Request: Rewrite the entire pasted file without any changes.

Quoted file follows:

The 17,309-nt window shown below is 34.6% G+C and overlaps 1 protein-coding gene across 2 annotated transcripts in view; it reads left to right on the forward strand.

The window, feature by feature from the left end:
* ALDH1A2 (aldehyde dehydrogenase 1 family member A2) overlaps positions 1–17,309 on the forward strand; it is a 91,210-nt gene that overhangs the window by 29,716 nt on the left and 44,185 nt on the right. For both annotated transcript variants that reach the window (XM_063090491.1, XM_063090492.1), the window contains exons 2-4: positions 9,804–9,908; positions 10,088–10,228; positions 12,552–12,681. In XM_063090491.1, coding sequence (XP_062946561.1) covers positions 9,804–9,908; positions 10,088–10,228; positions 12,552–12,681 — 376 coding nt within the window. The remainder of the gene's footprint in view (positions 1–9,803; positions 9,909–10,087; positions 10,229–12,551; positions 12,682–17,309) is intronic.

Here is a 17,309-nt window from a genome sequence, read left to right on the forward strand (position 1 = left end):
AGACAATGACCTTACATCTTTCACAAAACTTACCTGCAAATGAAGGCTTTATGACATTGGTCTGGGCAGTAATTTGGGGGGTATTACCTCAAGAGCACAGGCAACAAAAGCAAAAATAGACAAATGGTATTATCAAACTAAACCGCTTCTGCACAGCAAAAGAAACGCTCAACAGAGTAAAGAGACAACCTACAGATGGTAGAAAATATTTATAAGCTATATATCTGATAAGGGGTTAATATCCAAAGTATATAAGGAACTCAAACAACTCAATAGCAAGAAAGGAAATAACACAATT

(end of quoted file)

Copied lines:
The 17,309-nt window shown below is 34.6% G+C and overlaps 1 protein-coding gene across 2 annotated transcripts in view; it reads left to right on the forward strand.

The window, feature by feature from the left end:
* ALDH1A2 (aldehyde dehydrogenase 1 family member A2) overlaps positions 1–17,309 on the forward strand; it is a 91,210-nt gene that overhangs the window by 29,716 nt on the left and 44,185 nt on the right. For both annotated transcript variants that reach the window (XM_063090491.1, XM_063090492.1), the window contains exons 2-4: positions 9,804–9,908; positions 10,088–10,228; positions 12,552–12,681. In XM_063090491.1, coding sequence (XP_062946561.1) covers positions 9,804–9,908; positions 10,088–10,228; positions 12,552–12,681 — 376 coding nt within the window. The remainder of the gene's footprint in view (positions 1–9,803; positions 9,909–10,087; positions 10,229–12,551; positions 12,682–17,309) is intronic.

Here is a 17,309-nt window from a genome sequence, read left to right on the forward strand (position 1 = left end):
AGACAATGACCTTACATCTTTCACAAAACTTACCTGCAAATGAAGGCTTTATGACATTGGTCTGGGCAGTAATTTGGGGGGTATTACCTCAAGAGCACAGGCAACAAAAGCAAAAATAGACAAATGGTATTATCAAACTAAACCGCTTCTGCACAGCAAAAGAAACGCTCAACAGAGTAAAGAGACAACCTACAGATGGTAGAAAATATTTATAAGCTATATATCTGATAAGGGGTTAATATCCAAAGTATATAAGGAACTCAAACAACTCAATAGCAAGAAAGGAAATAACACAATT